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Gairloch in North-West Ross-Shire
Part IV.—Guide to Gairloch and Loch Maree

Chapter XI.—Excursions from Poolewe


[Pages 332 and 333 missing from the book]

which (both cave and weapons) had beep concealed long ago by means of the "sian," were seen by some women gathering lichens not many years since (Part II., chap. xiv.). Two miles away, to the left, the woods of Loch a Druing may be noticed clothing a hollow on the side of the range of hills beyond the Bac an Leth-choin. It was in these woods that the fairy called the Gille Dubh lived (Part II., chap, xiii.); and behind the top of the ridge is the Fedan Mor, where Duncan MacRae hid the keg of gold (Part II., chap. xiv.). The road is not passable for carriages beyond Stirkhiil, but a walk forward to Cove is strongly recommended. The primitive out-of-the-world character of the place and its inhabitants, the fine cave, the natural arch (see illustration), and the views from and general features of the coast, will well repay the pedestrian who spends an hour in the following stroll. The village of Cove begins very soon after you leave your carriage. The road is a cart road, until, on the left, a house is reached with a wing (formerly used as a school) at right angles to its main portion. Open the door of this wing and you see a curious room, which is a place of worship with its little pulpit, and is also a store-house of all manner of fishing implements and dresses. The house is the home of the catechist attached to the Aultbea and

Poolewe Free churches. The picturesque cove or harbour is to the right of the path, and when the many coloured boats are laid up on its shore it forms a charming picture. Go forward by the narrowing path, and ask some of the civil inhabitants to show you the cave where they worship. It is a romantic place with its old desk, and stones and pieces of wood arranged for seats, the nest of a mavis or thrush on a ledge of rock, and the narrow entrance veiled by a tangle of woodbine and eglantine. The sea can almost wash into this cave. A few yards from it is a hole which opens into another and smaller cave; there is a larger cave in the rocky headland nearer the harbour. A brief further stroll on the top of the low cliff reveals the curious detached rock standing out from the shore with its natural arch (see illustration), resembling similar arches at Torquay, Freshwater (Isle of Wight), and other places. The return from Cove is by the same route, or a boat may be hired to Poolewe. 2. Excursion to Fionn Loch.—This excursion (so far as beyond Inveran) can only be made by special permission of Mr O. H. Mackenzie of Inverewe, and that certainly cannot be obtained after July. Cross the bridge at Poolewe and turn to the right. The road follows the course of the River Ewe pretty closely. There is a picturesque little crag on the left called Craig an Fhithich, or "the raven's crag." The flat peat bog a little further on is called the "Shore." Between the road and the river, on the right, is the remains of the iron furnace called the Red Smiddy (Part I., chap. xx.). The next hill we pass, on the left, is called Craig Bhan. It was on this and other hills to the left and further on that Donald Maclean saw the visions of soldiers in red uniforms described in Part II., chap. xv. Observe the beautiful peeps of the river Ewe and Loch Maree, and the wooded rmls often called the Trossachs of Loch Maree. The road soon enters the Inveran woods, and after passing the Inveran farmhouse, where there is a fine view of the lower end of Loch Maree, arrives at a wooden bridge over the Inveran river or burn, the outlet from Loch Kernsary. To this point the road has been on the property of Sir Kenneth Mackenzie, but now enters that of Mr Osgood H. Mackenzie. The gate at this bridge is kept locked. A small loch (Loch an Doire Garbh), with abundant water lilies, is soon passed on the right, and then Loch Kernsary is reached, a fine sheet of water about a mile long. There is an artificial island, or crannog, with a grove of trees on it, now nearly destroyed by the rooks that nest here. Turning to the right the farm of Kernsary, with its sheltered fields and smiling woods, is reached. The small river is spanned by a frail foot-bridge, below which is the ford for carts and carriages. The cottage and byre on the hillside to the left are the place called Innis a Bhaird. A house was built here in the first half of the eighteenth century by the bard named Cross, who was called "Bard Sasunnach" (Part L, chap. xiv.). From Kernsary the almost Alpine road constructed by Mr 0. H. Mackenzie about 1875 gradually ascends to a height of 600 feet above the sea level. Both at Kernsary and for a mile further, near the road, are the remains of cottages or shieling bothies. The patches which were formerly cultivated are now mostly overgrown with bracken. The varied colouring of the landscape, especially to the right of the road, is wonderfully fine at any time of the year. At a distance of about six miles from Poolewe the road terminates at Fionn Loch, which is admirably described by Mr Jolly in chapter xiv. of this Part. This fine loch is 550 feet above the sea level, and contains some picturesque little islands, mostly wooded. Some of them are mentioned in Part III., chap. vi. The chief attraction of Fionn Loch consists in the amphitheatre of mountains round the head of the loch. Beinn Lair, broken off towards the north-east in a series of remarkable precipices, is the central object (see illustration, page 54); whilst the Maighdean to the east, and Meall Mheannidh to the west, form noble guards on those flanks. The horns of the crescent are completed by Beinn a Chaisgean on the east of Fionn Loch and Beinn Aridh Charr on the west, the latter presenting a series of magnificent escarpments. The south end of Beinn a Chaisgean has two fine spurs, Scuir a Laocainn and Scuir na Feart. Below Beinn Lair, and slightly to the east, are the lower eminences of Craig an Dubh Loch (a spur of Beinn Tarsuinn Chaol), streaked by veins of pegmatite, showing white even at some miles distance. Return to Poolewe by the same route. This excursion may be made also from the Gairloch Hotel, but in any case special permission must be obtained for it beforehand.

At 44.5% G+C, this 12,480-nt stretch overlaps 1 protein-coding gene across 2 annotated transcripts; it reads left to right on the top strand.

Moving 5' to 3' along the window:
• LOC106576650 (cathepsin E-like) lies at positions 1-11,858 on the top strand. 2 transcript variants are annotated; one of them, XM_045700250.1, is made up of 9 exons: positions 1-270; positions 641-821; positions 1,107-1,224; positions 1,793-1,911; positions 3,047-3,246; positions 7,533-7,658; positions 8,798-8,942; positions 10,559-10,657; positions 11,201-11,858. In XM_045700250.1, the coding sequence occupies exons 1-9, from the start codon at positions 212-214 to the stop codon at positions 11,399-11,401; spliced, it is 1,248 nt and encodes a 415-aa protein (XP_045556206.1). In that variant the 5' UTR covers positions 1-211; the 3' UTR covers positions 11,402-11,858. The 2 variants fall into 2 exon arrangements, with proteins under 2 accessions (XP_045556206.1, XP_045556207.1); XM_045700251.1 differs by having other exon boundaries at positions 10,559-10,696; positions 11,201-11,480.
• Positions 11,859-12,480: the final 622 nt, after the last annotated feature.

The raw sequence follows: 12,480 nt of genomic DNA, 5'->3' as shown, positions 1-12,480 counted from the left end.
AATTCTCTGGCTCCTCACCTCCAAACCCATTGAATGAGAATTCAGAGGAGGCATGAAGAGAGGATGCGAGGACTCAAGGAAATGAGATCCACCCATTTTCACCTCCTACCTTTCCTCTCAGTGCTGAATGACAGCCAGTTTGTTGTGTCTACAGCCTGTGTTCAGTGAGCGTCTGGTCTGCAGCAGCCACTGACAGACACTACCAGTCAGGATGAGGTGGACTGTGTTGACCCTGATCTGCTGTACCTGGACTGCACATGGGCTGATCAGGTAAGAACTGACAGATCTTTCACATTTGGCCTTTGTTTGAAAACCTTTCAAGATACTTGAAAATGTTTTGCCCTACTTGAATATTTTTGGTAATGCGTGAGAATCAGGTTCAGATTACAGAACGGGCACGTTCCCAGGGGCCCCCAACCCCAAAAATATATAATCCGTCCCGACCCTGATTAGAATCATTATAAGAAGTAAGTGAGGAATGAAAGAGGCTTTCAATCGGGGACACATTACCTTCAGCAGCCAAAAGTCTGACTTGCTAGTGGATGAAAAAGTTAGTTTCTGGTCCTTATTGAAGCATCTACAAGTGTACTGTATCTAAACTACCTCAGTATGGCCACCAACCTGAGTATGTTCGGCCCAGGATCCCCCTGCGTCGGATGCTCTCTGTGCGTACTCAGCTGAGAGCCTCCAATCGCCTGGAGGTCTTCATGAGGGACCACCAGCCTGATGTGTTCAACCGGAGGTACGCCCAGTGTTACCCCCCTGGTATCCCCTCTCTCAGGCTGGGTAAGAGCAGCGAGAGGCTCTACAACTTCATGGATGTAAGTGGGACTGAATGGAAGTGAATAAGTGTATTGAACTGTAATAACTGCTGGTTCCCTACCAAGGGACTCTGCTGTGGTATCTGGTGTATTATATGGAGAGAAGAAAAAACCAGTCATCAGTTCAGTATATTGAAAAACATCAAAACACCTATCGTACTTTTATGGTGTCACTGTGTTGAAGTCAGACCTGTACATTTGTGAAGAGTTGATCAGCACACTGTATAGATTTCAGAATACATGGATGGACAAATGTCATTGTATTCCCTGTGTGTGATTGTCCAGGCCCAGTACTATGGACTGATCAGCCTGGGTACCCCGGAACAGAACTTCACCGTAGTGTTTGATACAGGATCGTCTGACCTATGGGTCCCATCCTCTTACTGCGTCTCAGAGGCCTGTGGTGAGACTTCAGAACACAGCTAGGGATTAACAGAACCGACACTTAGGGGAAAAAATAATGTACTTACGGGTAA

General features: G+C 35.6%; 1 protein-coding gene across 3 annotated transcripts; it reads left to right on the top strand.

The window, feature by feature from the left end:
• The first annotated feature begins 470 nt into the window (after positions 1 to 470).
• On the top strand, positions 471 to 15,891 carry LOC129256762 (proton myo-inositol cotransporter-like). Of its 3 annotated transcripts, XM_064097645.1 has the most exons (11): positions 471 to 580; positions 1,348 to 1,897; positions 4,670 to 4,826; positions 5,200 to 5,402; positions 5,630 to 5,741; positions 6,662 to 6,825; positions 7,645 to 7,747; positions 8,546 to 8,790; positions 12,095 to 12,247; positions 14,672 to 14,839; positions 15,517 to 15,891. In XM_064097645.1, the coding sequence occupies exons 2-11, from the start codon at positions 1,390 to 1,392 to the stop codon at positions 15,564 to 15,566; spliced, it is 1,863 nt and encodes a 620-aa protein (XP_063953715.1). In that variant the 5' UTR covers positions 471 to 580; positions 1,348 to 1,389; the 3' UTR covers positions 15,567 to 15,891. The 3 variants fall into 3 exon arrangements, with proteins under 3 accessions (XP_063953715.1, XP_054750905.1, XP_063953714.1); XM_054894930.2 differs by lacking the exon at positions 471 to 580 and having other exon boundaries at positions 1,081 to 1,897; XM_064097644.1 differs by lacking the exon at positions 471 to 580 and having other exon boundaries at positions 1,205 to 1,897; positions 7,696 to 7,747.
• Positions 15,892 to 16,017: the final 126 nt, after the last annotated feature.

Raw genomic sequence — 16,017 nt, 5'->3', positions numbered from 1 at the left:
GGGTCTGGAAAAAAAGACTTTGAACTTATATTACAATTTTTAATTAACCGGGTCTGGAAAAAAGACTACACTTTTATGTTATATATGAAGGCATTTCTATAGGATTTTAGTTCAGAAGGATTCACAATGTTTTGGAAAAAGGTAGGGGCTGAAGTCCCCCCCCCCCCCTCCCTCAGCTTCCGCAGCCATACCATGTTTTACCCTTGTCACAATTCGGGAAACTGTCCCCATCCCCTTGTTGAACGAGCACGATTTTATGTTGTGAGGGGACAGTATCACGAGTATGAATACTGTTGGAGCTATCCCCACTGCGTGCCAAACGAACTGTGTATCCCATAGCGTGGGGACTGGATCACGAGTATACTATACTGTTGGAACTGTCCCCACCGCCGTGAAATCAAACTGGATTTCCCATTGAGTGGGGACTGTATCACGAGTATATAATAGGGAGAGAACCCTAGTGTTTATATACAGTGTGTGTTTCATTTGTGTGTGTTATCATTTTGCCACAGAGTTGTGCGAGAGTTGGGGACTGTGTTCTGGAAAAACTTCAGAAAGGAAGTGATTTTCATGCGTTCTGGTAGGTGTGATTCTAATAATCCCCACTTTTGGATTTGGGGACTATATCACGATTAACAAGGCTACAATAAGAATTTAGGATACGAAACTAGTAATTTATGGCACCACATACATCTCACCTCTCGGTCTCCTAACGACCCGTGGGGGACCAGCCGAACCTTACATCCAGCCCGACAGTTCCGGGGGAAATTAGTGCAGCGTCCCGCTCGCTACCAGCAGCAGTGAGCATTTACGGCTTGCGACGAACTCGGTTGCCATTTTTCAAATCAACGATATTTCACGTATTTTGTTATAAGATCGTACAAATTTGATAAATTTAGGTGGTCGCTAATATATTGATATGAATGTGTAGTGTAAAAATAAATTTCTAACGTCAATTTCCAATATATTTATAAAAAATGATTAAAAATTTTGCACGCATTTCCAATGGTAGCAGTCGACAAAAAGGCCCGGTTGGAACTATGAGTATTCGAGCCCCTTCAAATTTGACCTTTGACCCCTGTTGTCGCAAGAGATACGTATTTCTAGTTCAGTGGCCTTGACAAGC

Other excursions by road from Poolewe Inn may be made in either direction towards Gairloch or Aultbea, and the excursions from Aultbea described in the next chapter may be accomplished from Poolewe.

Of water expeditions there are the voyage on Loch Maree (Part. IV., chap.xiii.), which can readily be done from Poolewe Inn, and boating expeditions on Loch Ewe either for purposes of angling or exploration.

Of walks and strolls there are many. Rambles on the west shore of Loch Ewe, or about the township of Londubh, or to Inveran farm and bridge, or to the splendid points of view of Loch Maree above Tollie, are all replete with interest. The old track continued from Tollie pier along the south-west side of Loch Maree is well worth following for a mile or more. Expeditions for angling purposes to any lochs which are open to those staying at Poolewe Inn furnish additional walks. There is a walk from Poolewe Inn to Craig Bhan which I particularly recommend. Cross Poolewe bridge; turn to the right, and follow the Inveran road (as if you were going to Fionn Loch). It is about a mile to the first small detached strip of natural birch wood just opposite the house (on the other side of the river) furthest away from Poolewe. Craig Bhan is the low hill that rises close above the road on the side you are on. Near the top, about one hundred and fifty yards from the road, you will find on the one hand a magnificent view of Loch Maree, and in the other direction of Loch Ewe. I know no finer point of view in the district. One of the brochs, or Pictish round houses (Part I., chap, xxi.), is to be seen on Craig Bhan.